sitting with helene vosters day 2

Posted on September 14th, 2011

things progress don’t they? or rather, things accumulate. things like anger, hatred, wounds, scars. and how does one “undo” these accumulations? can they be swept away like in a tsunami, or is the process laboured and demanding of fine motor skills, like twisting and turning cloth to unstitch one stitch of thread at a time to separate one segment of cloth from another? it the undoing as “brutal” as the doing?

we are such vulnerable beings. our skin breaks open, or back grows weary, our heart breaks. barefoot she sits. oh god! i think(she who professes to not believe in god) please protect this woman in her task, for it can only be breaking her heart. for the uniform she is undoing cannot but be related to a body. and bodies and bombs, bodies and bullets, bodies and armoured tanks, bodies and grenades, bodies and barbed wire, bodies and gas, bodies and chemicals, bodies and bayonets, bodies and torture, they do not go together.

helene is so calm in her task, is this why all the emotion comes to me? can i carry this for her? i think of gillian’s performance, her standing on the chair, outpouring some inarticulate communication to some “other.”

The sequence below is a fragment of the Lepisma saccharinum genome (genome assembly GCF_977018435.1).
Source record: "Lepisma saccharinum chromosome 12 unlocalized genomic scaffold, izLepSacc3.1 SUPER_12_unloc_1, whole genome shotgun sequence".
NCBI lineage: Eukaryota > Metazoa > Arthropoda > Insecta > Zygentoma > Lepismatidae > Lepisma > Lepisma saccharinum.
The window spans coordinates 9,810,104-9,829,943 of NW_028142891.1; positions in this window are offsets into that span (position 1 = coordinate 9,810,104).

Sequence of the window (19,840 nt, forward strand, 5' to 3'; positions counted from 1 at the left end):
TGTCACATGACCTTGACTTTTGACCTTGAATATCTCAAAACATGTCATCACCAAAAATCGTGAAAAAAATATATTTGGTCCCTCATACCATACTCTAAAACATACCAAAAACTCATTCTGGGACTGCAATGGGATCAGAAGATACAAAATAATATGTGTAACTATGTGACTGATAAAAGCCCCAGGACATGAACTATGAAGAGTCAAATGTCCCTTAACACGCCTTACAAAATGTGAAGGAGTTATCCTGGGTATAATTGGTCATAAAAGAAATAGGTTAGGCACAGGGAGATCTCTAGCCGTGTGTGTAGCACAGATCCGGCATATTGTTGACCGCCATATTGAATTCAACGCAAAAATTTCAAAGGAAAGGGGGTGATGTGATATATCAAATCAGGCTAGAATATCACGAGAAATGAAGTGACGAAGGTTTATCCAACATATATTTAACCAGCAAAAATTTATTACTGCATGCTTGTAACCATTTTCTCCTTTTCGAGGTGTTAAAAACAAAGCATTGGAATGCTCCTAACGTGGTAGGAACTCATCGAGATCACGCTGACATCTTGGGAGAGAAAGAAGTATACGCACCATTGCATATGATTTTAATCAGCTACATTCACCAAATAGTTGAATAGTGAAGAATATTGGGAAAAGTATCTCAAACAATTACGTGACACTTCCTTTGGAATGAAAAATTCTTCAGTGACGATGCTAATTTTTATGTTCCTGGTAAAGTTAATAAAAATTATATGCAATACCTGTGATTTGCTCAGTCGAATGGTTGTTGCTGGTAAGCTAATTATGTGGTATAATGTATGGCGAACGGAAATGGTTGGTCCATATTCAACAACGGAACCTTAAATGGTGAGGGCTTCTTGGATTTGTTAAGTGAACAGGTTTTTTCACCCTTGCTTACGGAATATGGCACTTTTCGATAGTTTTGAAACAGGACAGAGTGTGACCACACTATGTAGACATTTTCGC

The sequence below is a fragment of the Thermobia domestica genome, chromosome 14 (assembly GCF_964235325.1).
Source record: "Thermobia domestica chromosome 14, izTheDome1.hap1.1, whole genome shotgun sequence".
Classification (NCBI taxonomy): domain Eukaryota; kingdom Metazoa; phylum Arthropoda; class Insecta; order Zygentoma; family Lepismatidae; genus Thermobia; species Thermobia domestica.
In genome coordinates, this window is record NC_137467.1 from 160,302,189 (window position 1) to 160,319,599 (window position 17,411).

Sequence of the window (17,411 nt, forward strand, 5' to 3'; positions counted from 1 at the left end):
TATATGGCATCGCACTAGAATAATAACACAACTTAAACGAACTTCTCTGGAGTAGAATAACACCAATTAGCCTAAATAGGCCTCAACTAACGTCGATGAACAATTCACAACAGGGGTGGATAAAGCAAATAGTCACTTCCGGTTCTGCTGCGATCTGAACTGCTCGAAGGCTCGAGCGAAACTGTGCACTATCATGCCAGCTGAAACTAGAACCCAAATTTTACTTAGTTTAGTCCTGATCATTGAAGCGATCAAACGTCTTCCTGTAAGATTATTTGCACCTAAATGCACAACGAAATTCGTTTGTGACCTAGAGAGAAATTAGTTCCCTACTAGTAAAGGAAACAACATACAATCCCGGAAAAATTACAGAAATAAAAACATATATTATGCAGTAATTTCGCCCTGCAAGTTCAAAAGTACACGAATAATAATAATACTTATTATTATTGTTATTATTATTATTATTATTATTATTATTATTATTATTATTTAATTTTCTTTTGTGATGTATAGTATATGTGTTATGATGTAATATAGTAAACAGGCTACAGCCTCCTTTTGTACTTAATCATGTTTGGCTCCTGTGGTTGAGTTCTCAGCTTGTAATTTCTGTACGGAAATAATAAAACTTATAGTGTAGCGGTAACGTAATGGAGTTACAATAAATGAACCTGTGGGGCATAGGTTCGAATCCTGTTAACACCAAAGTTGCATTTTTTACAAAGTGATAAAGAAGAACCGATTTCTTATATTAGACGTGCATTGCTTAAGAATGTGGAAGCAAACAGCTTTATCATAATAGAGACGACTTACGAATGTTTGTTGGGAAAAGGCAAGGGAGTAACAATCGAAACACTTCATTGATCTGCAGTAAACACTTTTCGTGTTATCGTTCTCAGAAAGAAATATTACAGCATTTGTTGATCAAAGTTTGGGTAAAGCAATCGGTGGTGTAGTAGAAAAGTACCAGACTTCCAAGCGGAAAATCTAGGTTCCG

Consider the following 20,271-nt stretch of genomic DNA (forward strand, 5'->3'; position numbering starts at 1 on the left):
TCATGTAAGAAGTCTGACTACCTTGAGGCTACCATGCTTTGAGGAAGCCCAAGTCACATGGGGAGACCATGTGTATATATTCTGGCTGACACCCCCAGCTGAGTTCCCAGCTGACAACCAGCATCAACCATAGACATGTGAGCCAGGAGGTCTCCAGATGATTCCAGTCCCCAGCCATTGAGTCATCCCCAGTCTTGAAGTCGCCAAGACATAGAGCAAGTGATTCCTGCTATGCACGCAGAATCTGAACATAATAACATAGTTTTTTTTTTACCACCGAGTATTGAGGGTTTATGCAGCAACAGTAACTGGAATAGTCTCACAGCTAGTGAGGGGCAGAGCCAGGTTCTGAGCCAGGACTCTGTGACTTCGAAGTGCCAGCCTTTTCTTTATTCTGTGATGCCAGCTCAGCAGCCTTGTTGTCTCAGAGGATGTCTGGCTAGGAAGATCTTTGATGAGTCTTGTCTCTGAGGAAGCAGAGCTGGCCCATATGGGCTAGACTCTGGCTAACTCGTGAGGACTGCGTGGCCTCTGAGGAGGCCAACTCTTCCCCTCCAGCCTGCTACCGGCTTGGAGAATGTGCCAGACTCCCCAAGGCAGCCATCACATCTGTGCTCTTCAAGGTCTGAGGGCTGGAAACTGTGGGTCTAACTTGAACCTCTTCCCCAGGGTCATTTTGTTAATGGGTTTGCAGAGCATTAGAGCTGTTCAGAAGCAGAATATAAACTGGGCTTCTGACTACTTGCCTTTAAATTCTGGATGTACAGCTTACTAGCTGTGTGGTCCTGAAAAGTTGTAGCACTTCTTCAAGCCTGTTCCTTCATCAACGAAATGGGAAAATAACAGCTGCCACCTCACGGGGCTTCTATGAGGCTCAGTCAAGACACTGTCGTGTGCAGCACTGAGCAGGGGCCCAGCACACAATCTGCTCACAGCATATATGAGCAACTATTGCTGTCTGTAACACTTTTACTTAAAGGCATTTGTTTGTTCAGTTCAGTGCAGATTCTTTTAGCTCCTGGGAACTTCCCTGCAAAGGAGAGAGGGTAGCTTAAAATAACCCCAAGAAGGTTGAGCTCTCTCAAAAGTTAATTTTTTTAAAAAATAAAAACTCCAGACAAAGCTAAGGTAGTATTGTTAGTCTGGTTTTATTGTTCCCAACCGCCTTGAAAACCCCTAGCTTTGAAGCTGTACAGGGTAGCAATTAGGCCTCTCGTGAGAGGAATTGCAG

i think, this is inarticulate. this act of warfare we wage on each other. how can one articulate that?

scissors come out to cut. cut away one thing from another. separate one thing from another. jews cut away from muslims, cut away from christians, cut away.

i wonder, do we worship death? is war an act of worshipping death?

the sound of thread being torn as one piece is taken away from another. she writes a name for each piece.



  • helene

    Karen, In this moment of my being calmed by the task and your mediation of the emotion, perhaps we are rediscover the ancient art of lament. Thank you for your articulation of the inarticulable.

  • karen

    and helene, thank you for your work!

  • Sydney Lancaster

    it strikes me that helene’s vital work is as much about the creative assignment of a new order as it is about the un-doing of the seemingly endless history of humans’ brutality toward one another. this exposure of the accretion of aggression and violence allows for its dispersion visually, actively, psychically … an opportunity to re-assemble human connections in new ways, through this simple and utterly beautiful action. what remains – these threads that once bound it all together, that literally went into the construction of one of the instruments of war – become dis-ordered, re-assigned with the potential to generate as many new narratives as there are threads – and more.
    this is painful, beautiful, utterly necessary work. thank you helene, and thank you karen for all of what you do.

  • karen

    sydney,
    beautifully said. and so true. you have worded what helen speaks of as well. thank you.